Visitors can see a dazzling array of more than 20 species of colorful and familiar North American butterflies including magnificent monarchs (everyone's favorites), Western swallowtails, red admirals, and more, and even several giant moths like the impressive cecropia moth.
The Butterfly Bungalow allows visitors to see the strange and beautiful chrysalises and cocoons as well -- perhaps even catching the moment of emergence which is really a cool thing to witness.
This is a great opportunity to get your children to think about the important role of pollinators. Such a timely story given recent news about a record low monarch population this year and the ongoing bee crisis.
Plus there are so many fun facts that people don't know about butterflies -- that they taste with their feet, that the caterpillars totally liquefy in the chrysalis before the cells rearrange into a butterfly, that the monarch migration is one of the great mysteries of the natural world. Lots of fun stories to tell.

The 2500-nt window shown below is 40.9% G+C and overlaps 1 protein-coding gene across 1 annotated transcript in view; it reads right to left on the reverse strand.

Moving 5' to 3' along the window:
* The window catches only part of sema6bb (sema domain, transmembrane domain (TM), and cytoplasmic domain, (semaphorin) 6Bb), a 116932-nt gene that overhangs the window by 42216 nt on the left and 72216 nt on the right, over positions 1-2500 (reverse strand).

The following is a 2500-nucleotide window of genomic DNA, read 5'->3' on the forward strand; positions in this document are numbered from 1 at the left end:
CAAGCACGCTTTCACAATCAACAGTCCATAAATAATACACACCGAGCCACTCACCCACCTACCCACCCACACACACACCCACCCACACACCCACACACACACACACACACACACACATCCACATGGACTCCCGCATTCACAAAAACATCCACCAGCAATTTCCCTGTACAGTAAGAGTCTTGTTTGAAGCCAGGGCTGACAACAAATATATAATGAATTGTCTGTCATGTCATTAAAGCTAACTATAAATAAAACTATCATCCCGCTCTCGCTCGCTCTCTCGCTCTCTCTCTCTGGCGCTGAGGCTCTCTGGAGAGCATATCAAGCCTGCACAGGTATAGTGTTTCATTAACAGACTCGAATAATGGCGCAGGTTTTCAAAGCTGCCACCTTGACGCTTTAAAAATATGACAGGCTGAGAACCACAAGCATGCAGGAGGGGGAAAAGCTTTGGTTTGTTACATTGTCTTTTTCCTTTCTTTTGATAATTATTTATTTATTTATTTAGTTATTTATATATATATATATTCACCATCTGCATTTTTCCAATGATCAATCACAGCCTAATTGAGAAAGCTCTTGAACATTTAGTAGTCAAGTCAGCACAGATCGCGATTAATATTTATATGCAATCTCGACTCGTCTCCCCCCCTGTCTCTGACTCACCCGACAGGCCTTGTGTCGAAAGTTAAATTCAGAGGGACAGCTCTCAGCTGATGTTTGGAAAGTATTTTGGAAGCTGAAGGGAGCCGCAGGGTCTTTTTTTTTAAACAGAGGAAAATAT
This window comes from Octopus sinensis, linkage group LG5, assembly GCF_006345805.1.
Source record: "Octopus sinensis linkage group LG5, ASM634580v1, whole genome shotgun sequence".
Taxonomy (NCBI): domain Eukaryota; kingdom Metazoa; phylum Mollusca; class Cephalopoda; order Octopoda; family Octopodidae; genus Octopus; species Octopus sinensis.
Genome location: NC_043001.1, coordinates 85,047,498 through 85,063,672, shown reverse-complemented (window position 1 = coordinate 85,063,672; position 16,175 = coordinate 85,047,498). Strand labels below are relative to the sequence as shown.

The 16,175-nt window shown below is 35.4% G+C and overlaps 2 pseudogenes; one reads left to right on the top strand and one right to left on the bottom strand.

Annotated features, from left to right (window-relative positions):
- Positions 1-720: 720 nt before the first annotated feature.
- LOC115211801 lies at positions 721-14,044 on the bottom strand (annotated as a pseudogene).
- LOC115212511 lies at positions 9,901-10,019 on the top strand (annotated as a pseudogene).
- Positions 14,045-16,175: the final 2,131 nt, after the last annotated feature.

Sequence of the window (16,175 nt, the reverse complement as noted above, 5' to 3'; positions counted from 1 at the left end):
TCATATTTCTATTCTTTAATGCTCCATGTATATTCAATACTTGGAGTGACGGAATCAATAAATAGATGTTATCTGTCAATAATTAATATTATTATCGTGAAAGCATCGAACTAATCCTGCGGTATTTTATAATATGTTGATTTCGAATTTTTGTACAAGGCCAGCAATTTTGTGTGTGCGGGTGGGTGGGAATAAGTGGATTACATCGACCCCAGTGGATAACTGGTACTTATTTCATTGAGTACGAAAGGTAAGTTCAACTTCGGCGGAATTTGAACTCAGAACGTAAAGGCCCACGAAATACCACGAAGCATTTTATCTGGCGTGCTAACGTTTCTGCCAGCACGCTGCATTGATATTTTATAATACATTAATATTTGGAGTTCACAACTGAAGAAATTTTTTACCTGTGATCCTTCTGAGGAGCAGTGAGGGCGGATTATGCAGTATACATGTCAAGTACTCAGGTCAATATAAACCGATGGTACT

I look forward to going in a few weeks when they open to get up close and personal. As a photographer this is one of the things I have on my checklist of photos to have in my collection.
Keep this activity in mind for your out of town guests this summer - or for a family fun day!
Visitors receive a free butterfly identification booklet, including tips on growing your own delightful butterfly garden plus insight into these wondrous, age-old symbiotic garden relationships.
The exhibit is on view May 8-October 20, 2013. The Conservatory is open Tuesdays through Sundays from 10 AM - 4 PM. Visit www.conservatoryofflowers.org for ticket details.